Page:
Showcasing research from across the social sciences, this edited volume seeks to provide readers with an empirically grounded sense of how many lesbian, gay, bisexual, and transgender (LGBT) people marry in the US and Canada, what their marriages look like, and how LGBT people themselves are impacted by marriage and marriage equality.

Prior to marriage equality, lawmakers and activists across the political spectrum debated whether same-sex couples should have the legal right to marry, and likewise, academic research to date has focused mostly on the politics of same-sex marriage. However, this edited volume focuses on LGBT people themselves and their intimate relationships in the era of marriage equality.

Including both quantitative and qualitative social science research, it features 14 primary chapters that examine a diverse set of topics, including demographic patterns in same-sex marriage and cohabitation, marital aspirations and motivations among LGBT people, arrangements and dynamics within same-sex relationships, and the legal benefits and informal privileges associated with marriage. The edited volume will be of interest to scholars across a wide range of disciplines, including sociology, psychology, child and family studies, communications, social work, and economics, while also offering valuable information for laypeople generally interested in families and/or LGBT studies.

part Part I|92 pages

Deciding to marry

chapter 18Chapter 2|21 pages

Population perspectives on marriage among same-sex couples in the US

Rates and predictors of same-sex unions
ByClaire Kamp Dush, Wendy D. Manning

chapter Chapter 3|18 pages

Same-sex marriage in Canada

An update
ByHilary A. Rose

chapter Chapter 4|16 pages

Marital status among transgender individuals in the US

ByAndrew S. London

chapter Chapter 6|18 pages

LGB people's personal ambitions and political attitudes toward marriage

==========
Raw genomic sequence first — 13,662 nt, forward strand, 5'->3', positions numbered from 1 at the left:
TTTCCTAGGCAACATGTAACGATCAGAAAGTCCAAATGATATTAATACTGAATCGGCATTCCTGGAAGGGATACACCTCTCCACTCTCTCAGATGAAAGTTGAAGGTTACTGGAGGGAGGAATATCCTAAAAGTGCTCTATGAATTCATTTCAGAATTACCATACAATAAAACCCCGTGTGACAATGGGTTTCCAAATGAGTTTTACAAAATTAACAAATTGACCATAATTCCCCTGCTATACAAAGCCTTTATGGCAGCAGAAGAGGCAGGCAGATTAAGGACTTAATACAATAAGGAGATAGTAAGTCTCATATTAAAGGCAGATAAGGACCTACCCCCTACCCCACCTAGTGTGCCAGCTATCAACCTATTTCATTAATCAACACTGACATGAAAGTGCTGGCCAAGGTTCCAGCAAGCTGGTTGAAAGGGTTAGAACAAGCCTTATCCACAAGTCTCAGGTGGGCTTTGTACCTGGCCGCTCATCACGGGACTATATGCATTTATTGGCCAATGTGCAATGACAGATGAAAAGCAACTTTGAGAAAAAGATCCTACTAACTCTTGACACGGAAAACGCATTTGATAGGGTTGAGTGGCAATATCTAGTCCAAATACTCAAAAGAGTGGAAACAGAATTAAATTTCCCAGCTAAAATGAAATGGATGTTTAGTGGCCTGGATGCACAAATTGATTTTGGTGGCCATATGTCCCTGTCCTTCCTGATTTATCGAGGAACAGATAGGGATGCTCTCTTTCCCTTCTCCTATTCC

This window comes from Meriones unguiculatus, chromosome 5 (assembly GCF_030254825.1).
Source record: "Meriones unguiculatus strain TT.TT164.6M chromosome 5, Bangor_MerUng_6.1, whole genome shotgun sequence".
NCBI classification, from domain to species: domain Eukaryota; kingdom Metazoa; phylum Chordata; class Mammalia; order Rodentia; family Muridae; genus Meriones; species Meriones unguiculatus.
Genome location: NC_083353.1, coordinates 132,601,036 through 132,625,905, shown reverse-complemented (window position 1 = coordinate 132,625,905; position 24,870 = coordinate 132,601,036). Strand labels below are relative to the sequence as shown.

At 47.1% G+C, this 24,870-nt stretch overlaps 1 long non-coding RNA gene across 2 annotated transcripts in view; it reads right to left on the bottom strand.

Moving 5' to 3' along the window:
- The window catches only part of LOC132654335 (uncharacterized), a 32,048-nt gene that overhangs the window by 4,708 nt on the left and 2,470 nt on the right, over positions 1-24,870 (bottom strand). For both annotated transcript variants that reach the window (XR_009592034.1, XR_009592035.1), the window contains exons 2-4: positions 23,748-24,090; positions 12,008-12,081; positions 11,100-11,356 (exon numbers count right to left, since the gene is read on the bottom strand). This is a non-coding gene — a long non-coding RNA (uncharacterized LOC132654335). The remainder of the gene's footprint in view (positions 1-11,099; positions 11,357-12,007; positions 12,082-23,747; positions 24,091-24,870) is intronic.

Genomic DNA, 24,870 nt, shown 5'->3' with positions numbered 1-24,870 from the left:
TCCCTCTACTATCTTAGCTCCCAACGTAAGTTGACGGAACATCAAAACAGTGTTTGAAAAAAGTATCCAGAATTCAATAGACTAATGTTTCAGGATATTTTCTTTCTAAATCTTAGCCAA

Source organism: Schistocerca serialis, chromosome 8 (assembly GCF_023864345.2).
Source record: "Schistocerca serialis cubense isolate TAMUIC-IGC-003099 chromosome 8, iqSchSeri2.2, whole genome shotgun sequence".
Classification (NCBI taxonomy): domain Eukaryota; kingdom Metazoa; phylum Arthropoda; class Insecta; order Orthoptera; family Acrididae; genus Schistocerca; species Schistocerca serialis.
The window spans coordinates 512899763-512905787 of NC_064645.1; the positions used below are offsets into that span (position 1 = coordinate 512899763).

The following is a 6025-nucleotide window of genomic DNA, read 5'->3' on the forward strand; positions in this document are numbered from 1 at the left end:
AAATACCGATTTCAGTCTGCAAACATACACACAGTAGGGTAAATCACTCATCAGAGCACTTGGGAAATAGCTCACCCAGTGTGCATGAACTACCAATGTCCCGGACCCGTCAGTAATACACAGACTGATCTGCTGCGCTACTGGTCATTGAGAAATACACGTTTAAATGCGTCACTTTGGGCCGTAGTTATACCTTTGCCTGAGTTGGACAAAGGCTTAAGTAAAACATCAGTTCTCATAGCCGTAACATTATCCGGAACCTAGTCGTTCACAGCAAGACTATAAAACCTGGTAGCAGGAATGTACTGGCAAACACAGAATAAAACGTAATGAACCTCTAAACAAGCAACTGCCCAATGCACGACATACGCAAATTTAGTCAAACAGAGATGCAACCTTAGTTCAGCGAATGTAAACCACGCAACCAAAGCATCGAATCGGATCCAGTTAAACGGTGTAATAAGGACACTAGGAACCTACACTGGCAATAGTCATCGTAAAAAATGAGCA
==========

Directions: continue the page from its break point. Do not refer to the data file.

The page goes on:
ByAnna Bailey

part Part II|88 pages

Being married

chapter 110Chapter 7|18 pages

Support for same-sex marriage

Families, friends, communities, and the wedding industry
ByÁine M. Humble

chapter Chapter 8|17 pages

Gender transition and same-sex marriage

A qualitative consideration
ByAndrew S. London, Carrie Elliott, Rebecca Wang, Tre Wentling, Natalee Simpson

chapter Chapter 9|17 pages

“It feels like we're together as a team”

Communal orientations among married gay men and lesbians
ByAaron Hoy

chapter Chapter 10|16 pages

The influence of marriage and (non)monogamy agreements on relationship quality in LGBT relationships

ByStephen M. Haas, Pamela J. Lannutti

chapter Chapter 11|18 pages

Married lesbians and gay men

How they get along with their in-laws
ByJudith Leitch, Geoffrey Greif

part Part III|74 pages

The effects of marriage and marriage equality

chapter 198Chapter 12|18 pages

Changes in legal knowledge across the transition to marriage equality

ByBrian G. Ogolsky, TeKisha M. Rice, J. Kale Monk, Ramona Faith Oswald

chapter Chapter 13|18 pages

Marriage and political engagement across sexual identities

ByEric Swank

chapter Chapter 14|20 pages

Exploring the Social Security benefit implications of same-sex marriage

ByMichael S. Pollard, Italo Lopez-Garcia

chapter Chapter 15|16 pages

Language use and the social affordances of marriage

An exploration of the experiences of cisgender gay men
ByNikki DiGregorio